Brian Gurule, a Colorado Springs motor officer poses with a Digital Ally First Vu HD body worn camera worn on his chest in Colorado Springs on April 21, 2015.
Rick Wilking—Reuters
By Janet Vertesi
May 4, 2015
IDEAS
Janet Vertesi is Assistant Professor of Sociology at Princeton University.

Correction appended, May 4, 2015.

The recent events in Baltimore have once again opened the question of mandatory police body cameras as a protective measure against forms of civic violence. Civil rights organizations such as the ACLU argue that visual evidence will make it easier to prosecute in cases of police brutality, while some police departments have welcomed the opportunity to review visual data for accountability programs and internal investigations. Even Hillary Clinton and President Barack Obama are on board. The Department of Justice announced Friday that it’s giving $20 million to police departments to buy body cameras as part of a three-year $75 million program.

But as history tells us, camera evidence does not an indictment make. In my 15 years of studying how experts work with images, it has become clear that the evidence never “speaks for itself.” Like words, images are open to interpretation.

In 1991, a witness recorded the beating of Rodney King by police officers in Los Angeles and the video was presented in a high-profile court case that gripped the nation. King was African American; the officers were white. Despite video evidence of what appeared to be brutality, the police officers were acquitted. Angry citizens took to the streets, prompting intervention from the National Guard.

UCLA professor Charles Goodwin describes how lawyers for and against King’s case interpreted the video for the jury in very different ways. When King jerked on the ground in apparent response to the beating, the LAPD expert witnesses described his movements as continued aggression and resisting arrest. It was no longer a slam-dunk case.

This confusion is not limited to video evidence. According to Jennifer Tucker, professor of history of science at Wesleyan University, photographs were also not believed when they were first presented as evidence in legal trials or scientific experiments. While some argued that cameras were impassive observers and therefore trustworthy recorders of objective evidence, everyone also knew that photographs could lie. Long before dating profile selfies, wispy visual effects and tricks of the light could place ghosts into family portraits or monsters in the nearby lake.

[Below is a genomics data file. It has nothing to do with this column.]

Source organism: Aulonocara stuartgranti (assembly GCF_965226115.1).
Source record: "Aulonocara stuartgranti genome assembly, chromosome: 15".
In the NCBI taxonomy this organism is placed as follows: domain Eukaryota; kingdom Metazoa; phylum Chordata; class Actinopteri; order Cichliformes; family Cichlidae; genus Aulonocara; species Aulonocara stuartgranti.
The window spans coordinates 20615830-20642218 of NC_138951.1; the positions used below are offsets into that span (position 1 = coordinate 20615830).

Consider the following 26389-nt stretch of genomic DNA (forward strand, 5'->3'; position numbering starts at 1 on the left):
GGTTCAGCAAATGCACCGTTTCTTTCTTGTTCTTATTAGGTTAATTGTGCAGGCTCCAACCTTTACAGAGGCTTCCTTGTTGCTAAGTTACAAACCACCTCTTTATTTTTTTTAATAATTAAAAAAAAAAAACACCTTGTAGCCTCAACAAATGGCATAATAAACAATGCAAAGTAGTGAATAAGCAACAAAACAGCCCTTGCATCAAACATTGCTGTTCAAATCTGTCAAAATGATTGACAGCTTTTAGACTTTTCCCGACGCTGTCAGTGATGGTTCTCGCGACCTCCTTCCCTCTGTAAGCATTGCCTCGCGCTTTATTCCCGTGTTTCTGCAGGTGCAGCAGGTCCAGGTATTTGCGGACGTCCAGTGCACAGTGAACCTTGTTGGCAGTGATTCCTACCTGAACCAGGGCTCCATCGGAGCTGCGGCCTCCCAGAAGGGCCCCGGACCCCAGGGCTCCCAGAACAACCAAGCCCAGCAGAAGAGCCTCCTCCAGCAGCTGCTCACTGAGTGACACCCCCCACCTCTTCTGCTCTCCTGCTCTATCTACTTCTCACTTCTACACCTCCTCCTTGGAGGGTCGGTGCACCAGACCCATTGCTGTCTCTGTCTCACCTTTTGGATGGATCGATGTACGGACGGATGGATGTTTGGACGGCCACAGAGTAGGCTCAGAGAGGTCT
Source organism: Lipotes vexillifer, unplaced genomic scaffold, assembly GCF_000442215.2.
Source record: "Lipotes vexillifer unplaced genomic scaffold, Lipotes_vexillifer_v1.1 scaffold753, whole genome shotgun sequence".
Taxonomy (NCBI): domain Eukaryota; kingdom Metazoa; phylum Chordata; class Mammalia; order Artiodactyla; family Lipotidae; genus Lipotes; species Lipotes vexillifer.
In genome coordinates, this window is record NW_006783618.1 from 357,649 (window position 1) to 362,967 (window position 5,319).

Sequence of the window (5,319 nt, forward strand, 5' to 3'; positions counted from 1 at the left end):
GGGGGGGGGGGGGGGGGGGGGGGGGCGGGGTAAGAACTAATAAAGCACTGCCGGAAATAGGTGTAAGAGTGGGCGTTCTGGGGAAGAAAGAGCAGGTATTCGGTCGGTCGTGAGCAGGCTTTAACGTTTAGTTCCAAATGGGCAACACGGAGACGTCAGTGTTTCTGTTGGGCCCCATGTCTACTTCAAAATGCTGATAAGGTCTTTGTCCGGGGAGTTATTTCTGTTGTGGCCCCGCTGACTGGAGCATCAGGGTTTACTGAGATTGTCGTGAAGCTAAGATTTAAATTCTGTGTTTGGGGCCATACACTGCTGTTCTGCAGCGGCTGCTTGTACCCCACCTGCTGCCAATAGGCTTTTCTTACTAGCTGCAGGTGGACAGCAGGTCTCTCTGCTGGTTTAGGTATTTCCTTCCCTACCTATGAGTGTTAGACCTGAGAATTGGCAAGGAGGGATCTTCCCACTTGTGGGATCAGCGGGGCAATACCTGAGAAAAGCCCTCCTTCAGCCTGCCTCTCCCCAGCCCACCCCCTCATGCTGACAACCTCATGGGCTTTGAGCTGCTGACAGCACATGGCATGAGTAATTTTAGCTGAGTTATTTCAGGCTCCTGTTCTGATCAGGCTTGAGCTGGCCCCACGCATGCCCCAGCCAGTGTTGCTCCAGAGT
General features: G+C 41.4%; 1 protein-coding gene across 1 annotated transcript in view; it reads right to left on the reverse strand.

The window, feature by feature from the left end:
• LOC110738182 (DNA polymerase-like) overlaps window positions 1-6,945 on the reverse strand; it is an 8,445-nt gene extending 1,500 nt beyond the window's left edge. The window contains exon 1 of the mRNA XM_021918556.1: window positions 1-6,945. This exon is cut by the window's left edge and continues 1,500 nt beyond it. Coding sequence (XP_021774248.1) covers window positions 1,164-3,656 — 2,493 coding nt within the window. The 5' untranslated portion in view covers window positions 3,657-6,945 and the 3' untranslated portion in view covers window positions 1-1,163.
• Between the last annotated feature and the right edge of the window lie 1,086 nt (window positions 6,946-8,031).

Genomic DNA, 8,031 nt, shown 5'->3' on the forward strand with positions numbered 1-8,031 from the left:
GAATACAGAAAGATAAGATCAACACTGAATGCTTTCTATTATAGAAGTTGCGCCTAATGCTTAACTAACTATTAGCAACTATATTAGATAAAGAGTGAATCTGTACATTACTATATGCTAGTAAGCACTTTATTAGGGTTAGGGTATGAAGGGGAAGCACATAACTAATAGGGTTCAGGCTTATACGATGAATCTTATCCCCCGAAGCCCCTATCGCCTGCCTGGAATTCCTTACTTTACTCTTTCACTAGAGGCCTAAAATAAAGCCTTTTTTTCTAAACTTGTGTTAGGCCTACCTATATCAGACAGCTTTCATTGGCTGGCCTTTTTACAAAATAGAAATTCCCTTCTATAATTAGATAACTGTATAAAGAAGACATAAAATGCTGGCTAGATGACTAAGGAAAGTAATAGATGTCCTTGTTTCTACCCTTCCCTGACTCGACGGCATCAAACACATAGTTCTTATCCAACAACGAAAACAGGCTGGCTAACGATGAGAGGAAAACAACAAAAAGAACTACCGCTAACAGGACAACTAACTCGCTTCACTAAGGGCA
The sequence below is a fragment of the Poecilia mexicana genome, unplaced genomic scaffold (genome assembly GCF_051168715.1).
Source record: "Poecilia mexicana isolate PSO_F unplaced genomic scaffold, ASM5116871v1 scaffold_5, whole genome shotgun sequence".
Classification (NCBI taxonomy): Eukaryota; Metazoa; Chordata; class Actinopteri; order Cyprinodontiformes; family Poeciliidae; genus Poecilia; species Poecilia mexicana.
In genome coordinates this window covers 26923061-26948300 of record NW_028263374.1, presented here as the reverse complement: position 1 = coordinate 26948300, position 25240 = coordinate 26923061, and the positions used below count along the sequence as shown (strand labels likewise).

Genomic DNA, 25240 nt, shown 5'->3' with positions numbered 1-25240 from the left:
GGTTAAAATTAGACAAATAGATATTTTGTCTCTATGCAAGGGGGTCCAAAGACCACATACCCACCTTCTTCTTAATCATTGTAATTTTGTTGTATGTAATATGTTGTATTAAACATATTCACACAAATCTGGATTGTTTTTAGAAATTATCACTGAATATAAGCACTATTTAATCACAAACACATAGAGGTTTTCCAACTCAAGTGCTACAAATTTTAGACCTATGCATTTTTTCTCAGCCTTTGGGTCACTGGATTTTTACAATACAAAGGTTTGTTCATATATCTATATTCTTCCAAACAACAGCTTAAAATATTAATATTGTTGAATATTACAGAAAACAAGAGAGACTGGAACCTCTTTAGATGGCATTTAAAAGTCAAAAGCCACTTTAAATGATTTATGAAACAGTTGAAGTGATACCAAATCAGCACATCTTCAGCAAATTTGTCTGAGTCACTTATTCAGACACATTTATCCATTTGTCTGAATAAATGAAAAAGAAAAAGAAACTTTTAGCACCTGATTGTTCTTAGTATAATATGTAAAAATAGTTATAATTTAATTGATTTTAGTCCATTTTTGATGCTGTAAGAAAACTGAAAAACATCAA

Because of this, people use sketches, image processing, diagrams and expert narration to get others to see what they see. In my book about the Mars Rover mission, I describe how scientists use these techniques to show their colleagues which minerals to look out for. I’ve also seen amateurs use the same techniques to show a face, a sasquatch, or the Virgin Mary on Mars.

This kind of visual suggestibility is powerful. Just like the first time you saw the rabbit in the duck-rabbit or the old woman instead of the young woman in those old gestalt images, once a new interpretation has been seen it cannot be unseen. This is problematic when images are supposed to provide evidence that speaks for itself. Further, when there are power differences between the groups who offer these competing interpretations, there are real-world implications for justice.

We have already seen such competing interpretations over video evidence of recent deaths in the news. In the video of Eric Garner’s apparent chokehold, experts described what was witnessed not as excessive force that broke the law, but a justified and trained response to Garner’s resisting arrest (others described this perceived “resistance” as a reflex while choking). Even a recent video from Baltimore of a woman slapping her son for participating in the riots has gone viral, with some upholding it as evidence of fear of police retaliation and others applauding her for disciplining her child.

All this points to a problem with body cams as a technological “quick fix.” It is not just that video evidence can be interpreted differently. It is that, like other evidential technologies before them, from photographs to fingerprinting and even DNA, body cams will enter into a social system involving courts, police departments and civil rights organizations that already are at loggerheads about the interpretation of police actions. As these communities endeavor to make a video “speak for itself,” they will inevitably speak for it, imposing competing interpretations and introducing uncertainty instead of proof.

Body cams are not a panacea. To be truly effective in the courts of law, they will require thoughtful legal parameters concerning the admission, interpretation, and power of video evidence: this in addition to considering the system-level changes and privacy protections that experts suggest. Otherwise, like other technologies before them, their “evidence” will get swept up into the continuing battles of one side versus another. And whose interpretation wins out will always say more about who is in power than who is in the right.

Correction: The original version of this story misstated Jennifer Tucker’s affiliation. She is a professor of history at Wesleyan University.

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